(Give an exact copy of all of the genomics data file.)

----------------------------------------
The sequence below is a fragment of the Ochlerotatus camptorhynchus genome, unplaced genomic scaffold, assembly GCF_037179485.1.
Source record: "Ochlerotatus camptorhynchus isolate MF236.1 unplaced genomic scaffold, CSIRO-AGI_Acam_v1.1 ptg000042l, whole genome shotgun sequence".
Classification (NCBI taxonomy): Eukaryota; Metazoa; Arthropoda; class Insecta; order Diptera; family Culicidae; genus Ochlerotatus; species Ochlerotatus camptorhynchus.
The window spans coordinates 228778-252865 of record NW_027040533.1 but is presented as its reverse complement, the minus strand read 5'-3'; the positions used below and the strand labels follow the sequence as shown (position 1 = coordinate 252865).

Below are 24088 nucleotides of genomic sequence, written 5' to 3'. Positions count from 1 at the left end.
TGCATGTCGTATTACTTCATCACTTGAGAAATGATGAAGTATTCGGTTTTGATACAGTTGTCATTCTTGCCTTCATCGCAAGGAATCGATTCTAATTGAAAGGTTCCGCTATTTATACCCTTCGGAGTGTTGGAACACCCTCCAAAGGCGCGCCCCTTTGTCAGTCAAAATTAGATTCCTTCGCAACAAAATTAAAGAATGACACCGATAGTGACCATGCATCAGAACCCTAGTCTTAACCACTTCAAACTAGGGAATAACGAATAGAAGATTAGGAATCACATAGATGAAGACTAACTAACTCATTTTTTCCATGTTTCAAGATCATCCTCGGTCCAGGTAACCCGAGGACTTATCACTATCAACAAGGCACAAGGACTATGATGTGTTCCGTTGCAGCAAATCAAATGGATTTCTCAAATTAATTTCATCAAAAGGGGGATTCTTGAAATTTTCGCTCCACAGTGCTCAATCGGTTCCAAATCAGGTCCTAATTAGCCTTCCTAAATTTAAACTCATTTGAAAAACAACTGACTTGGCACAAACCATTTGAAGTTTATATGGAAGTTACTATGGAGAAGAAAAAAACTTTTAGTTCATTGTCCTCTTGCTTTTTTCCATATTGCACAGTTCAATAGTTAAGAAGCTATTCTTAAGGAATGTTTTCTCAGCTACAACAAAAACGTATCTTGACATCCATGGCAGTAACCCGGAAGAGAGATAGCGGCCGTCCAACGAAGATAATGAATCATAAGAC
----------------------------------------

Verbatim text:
The sequence below is a fragment of the Ochlerotatus camptorhynchus genome, unplaced genomic scaffold, assembly GCF_037179485.1.
Source record: "Ochlerotatus camptorhynchus isolate MF236.1 unplaced genomic scaffold, CSIRO-AGI_Acam_v1.1 ptg000042l, whole genome shotgun sequence".
Classification (NCBI taxonomy): Eukaryota; Metazoa; Arthropoda; class Insecta; order Diptera; family Culicidae; genus Ochlerotatus; species Ochlerotatus camptorhynchus.
The window spans coordinates 228778-252865 of record NW_027040533.1 but is presented as its reverse complement, the minus strand read 5'-3'; the positions used below and the strand labels follow the sequence as shown (position 1 = coordinate 252865).

Below are 24088 nucleotides of genomic sequence, written 5' to 3'. Positions count from 1 at the left end.
TGCATGTCGTATTACTTCATCACTTGAGAAATGATGAAGTATTCGGTTTTGATACAGTTGTCATTCTTGCCTTCATCGCAAGGAATCGATTCTAATTGAAAGGTTCCGCTATTTATACCCTTCGGAGTGTTGGAACACCCTCCAAAGGCGCGCCCCTTTGTCAGTCAAAATTAGATTCCTTCGCAACAAAATTAAAGAATGACACCGATAGTGACCATGCATCAGAACCCTAGTCTTAACCACTTCAAACTAGGGAATAACGAATAGAAGATTAGGAATCACATAGATGAAGACTAACTAACTCATTTTTTCCATGTTTCAAGATCATCCTCGGTCCAGGTAACCCGAGGACTTATCACTATCAACAAGGCACAAGGACTATGATGTGTTCCGTTGCAGCAAATCAAATGGATTTCTCAAATTAATTTCATCAAAAGGGGGATTCTTGAAATTTTCGCTCCACAGTGCTCAATCGGTTCCAAATCAGGTCCTAATTAGCCTTCCTAAATTTAAACTCATTTGAAAAACAACTGACTTGGCACAAACCATTTGAAGTTTATATGGAAGTTACTATGGAGAAGAAAAAAACTTTTAGTTCATTGTCCTCTTGCTTTTTTCCATATTGCACAGTTCAATAGTTAAGAAGCTATTCTTAAGGAATGTTTTCTCAGCTACAACAAAAACGTATCTTGACATCCATGGCAGTAACCCGGAAGAGAGATAGCGGCCGTCCAACGAAGATAATGAATCATAAGAC